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Some bad and ugly things about Microsoft Project 2003 Server and 2007 Project Server (EPM)

Some bad and ugly things about Project Server 2003 and 2007 Microsoft Project Server Interaction effect of product switches creates situations that are very time consuming to figure out.  For example the cornerstone of this system is resource management. It is one of the primary objectives of most people who deploy Microsoft Project 2003 Server and 2007 Project Server.

To do resource management, a project manager creates a WBS in Microsoft Project, builds their team from the enterprise, and then assigns those resources to detail task records in the WBS.

POW! That is when it starts to get complicated. The problem is there are too many switches (options) for how a task might behave when you add resources, remove resources, adjust resource assignments, change calendars, and process the updated assignments from resources in PWA. Sure, you can sort of figure it out just like you can figure out how to hook up your stereo system, reformat your computer, or sail around the world, but who has the time these days?

Believe us, we are grateful for this being complicated because it brings in revenue but that isn't going to make it any easier for you to implement this system! :)

With an enterprise system you need to think about what the "aggregate" needs to learn and do. We are not thinking the desktop anymore we are thinking enterprise. Are your people going to have the time, or be willing to make time to learn software these days that is overly complicated? Let's say you have 50 project managers and you need them to learn this tool well enough for you to get a handle on resource management and capacity planning. Half of them won't want to do resource management in the first place, they are all very busy, and when they sit down to work with the tool they will face what will seem like an endless array of reactions to entering data.

The project management idea driving the development of this system is simple. A project manager needs to manage the constraints (time, money, performance, and resource availability) on a project. The idea is to breakdown the project to the detail level with each detail has having it's own constraints of time, cost, and work. Manage those detail task constraints and you manage the constraints of the project. It is the answer to the question, "How do you eat an elephant?" "One bite at a time."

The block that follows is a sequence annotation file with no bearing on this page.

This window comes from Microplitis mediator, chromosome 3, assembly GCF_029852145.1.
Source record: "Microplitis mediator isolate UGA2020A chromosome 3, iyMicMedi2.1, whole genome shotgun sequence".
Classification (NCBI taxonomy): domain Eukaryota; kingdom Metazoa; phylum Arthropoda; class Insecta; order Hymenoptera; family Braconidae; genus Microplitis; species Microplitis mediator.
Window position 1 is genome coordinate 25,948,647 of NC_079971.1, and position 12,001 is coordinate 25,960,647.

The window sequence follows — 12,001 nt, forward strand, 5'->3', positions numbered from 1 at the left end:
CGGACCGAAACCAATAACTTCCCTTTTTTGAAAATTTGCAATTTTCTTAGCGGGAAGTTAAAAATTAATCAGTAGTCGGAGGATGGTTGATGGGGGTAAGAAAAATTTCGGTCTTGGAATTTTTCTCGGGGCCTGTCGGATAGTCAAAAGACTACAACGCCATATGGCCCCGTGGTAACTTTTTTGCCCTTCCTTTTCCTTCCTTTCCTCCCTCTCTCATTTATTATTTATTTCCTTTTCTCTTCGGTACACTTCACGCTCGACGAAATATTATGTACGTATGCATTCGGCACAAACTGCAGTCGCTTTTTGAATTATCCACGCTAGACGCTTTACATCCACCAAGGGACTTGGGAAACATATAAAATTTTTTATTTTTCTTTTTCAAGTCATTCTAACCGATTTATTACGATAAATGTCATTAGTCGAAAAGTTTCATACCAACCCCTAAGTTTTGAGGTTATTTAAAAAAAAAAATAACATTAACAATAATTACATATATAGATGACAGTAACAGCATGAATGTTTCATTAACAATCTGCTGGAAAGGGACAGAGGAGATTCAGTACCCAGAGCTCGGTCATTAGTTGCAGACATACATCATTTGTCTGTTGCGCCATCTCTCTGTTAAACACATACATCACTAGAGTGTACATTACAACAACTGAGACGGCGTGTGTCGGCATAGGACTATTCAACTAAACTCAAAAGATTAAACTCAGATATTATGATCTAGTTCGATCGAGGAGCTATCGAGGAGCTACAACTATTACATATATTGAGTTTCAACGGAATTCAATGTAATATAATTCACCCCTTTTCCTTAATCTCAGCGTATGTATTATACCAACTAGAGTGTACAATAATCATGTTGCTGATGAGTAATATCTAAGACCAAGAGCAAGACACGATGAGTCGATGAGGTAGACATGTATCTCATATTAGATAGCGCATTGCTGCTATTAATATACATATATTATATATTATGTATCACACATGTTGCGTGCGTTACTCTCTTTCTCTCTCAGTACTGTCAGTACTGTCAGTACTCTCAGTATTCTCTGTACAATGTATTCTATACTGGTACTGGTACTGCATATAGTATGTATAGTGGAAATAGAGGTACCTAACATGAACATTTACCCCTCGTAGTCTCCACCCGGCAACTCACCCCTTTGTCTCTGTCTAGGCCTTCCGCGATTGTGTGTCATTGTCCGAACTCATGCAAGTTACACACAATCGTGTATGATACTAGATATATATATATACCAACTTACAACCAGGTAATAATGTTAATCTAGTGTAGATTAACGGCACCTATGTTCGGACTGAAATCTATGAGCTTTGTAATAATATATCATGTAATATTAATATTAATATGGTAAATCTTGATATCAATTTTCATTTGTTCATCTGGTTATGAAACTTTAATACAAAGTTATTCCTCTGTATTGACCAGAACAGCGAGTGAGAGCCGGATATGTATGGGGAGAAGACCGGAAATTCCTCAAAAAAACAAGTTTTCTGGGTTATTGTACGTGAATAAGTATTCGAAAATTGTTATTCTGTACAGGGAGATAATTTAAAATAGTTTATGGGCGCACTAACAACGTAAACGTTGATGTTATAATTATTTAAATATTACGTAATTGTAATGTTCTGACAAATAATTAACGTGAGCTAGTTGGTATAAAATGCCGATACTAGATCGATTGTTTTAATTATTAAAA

So all a project manager needs to do, wants to do, is enter in their estimates of time, work, and costs to detail tasks. Microsoft, bless their hearts, has just given users so many option in doing this that very few people today have the time to figure out what is going on. And in all honesty, some of us just can't quite get it for some reason.

Just to provide a perspective on this, these are some of the switches related to how a detail task might behave (reacts or change) based on resource assignments and updates:

  • The project calendar

  • The task calendar

  • The calendars of all of the resources assigned to the task

  • Whether or not the task is effort driven

  • The Task Type selection (fixed duration, fixed units, fixed work

  • Timing constraints (ASAP, ALAP, SNLT, SNST, FNLT, FNST, MSO, MFO)

  • Dependencies

  • Enterprise tracking method selected, such as "per time period" or "% complete" or "actuals"

  • Whether it is the first time a resource has ever been assigned to that task if it the Effort Driven switch is Yes

  • The actual update from a resource

  • Several different selections in Options related to just that particular project

  • Whether an adjustment is made to the units assigned, or the work assigned, or to the task's duration or to the task's work, etc.

There are more, and these switches are not all On/Off switches like the lighting panel you might see back stage. They interact with each other and some are sort of hidden.

We know you can figure this out and we work hard to teach people how this works, but do you want to deal with this? Will your project managers? If you are going to do resource management in the enterprise they have to know this stuff thoroughly which means that if you want to reach the objective of resource management or capacity planning in the enterprise it isn't going to happen according to most deployment plans people are following these days.

This "Ugly Reality" needs to be faced directly by anyone wanting to eventually obtain the value of managing resources well across the enterprise.

The value is high, but so are the costs.


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